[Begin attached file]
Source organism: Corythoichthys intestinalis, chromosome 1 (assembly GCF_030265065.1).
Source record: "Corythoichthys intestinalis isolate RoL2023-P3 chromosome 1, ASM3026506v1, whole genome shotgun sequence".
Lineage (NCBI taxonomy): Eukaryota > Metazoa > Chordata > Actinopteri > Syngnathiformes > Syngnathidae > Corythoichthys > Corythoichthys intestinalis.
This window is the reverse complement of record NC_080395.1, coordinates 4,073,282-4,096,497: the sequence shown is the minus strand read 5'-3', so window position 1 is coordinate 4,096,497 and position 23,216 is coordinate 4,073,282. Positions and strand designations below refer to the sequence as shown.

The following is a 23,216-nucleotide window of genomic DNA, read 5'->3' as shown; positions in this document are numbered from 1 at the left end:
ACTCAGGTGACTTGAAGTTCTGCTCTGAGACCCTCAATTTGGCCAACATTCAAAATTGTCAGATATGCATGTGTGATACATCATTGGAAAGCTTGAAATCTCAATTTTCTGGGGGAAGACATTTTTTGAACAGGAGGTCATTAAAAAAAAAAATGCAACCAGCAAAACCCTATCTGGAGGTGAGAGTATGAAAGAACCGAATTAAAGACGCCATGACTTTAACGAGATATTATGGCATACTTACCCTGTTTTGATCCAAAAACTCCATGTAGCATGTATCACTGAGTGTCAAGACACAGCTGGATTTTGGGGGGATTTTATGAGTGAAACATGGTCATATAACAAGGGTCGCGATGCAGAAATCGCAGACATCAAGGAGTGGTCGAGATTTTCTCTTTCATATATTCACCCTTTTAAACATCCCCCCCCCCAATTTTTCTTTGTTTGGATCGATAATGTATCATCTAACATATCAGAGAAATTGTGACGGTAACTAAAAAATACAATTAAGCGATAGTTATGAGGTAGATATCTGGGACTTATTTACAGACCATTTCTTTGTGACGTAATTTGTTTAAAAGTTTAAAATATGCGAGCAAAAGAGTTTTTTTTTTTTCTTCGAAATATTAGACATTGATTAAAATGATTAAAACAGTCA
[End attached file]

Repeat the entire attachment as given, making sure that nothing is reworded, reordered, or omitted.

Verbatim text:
Source organism: Corythoichthys intestinalis, chromosome 1 (assembly GCF_030265065.1).
Source record: "Corythoichthys intestinalis isolate RoL2023-P3 chromosome 1, ASM3026506v1, whole genome shotgun sequence".
Lineage (NCBI taxonomy): Eukaryota > Metazoa > Chordata > Actinopteri > Syngnathiformes > Syngnathidae > Corythoichthys > Corythoichthys intestinalis.
This window is the reverse complement of record NC_080395.1, coordinates 4,073,282-4,096,497: the sequence shown is the minus strand read 5'-3', so window position 1 is coordinate 4,096,497 and position 23,216 is coordinate 4,073,282. Positions and strand designations below refer to the sequence as shown.

The following is a 23,216-nucleotide window of genomic DNA, read 5'->3' as shown; positions in this document are numbered from 1 at the left end:
ACTCAGGTGACTTGAAGTTCTGCTCTGAGACCCTCAATTTGGCCAACATTCAAAATTGTCAGATATGCATGTGTGATACATCATTGGAAAGCTTGAAATCTCAATTTTCTGGGGGAAGACATTTTTTGAACAGGAGGTCATTAAAAAAAAAAATGCAACCAGCAAAACCCTATCTGGAGGTGAGAGTATGAAAGAACCGAATTAAAGACGCCATGACTTTAACGAGATATTATGGCATACTTACCCTGTTTTGATCCAAAAACTCCATGTAGCATGTATCACTGAGTGTCAAGACACAGCTGGATTTTGGGGGGATTTTATGAGTGAAACATGGTCATATAACAAGGGTCGCGATGCAGAAATCGCAGACATCAAGGAGTGGTCGAGATTTTCTCTTTCATATATTCACCCTTTTAAACATCCCCCCCCCCAATTTTTCTTTGTTTGGATCGATAATGTATCATCTAACATATCAGAGAAATTGTGACGGTAACTAAAAAATACAATTAAGCGATAGTTATGAGGTAGATATCTGGGACTTATTTACAGACCATTTCTTTGTGACGTAATTTGTTTAAAAGTTTAAAATATGCGAGCAAAAGAGTTTTTTTTTTTTCTTCGAAATATTAGACATTGATTAAAATGATTAAAACAGTCA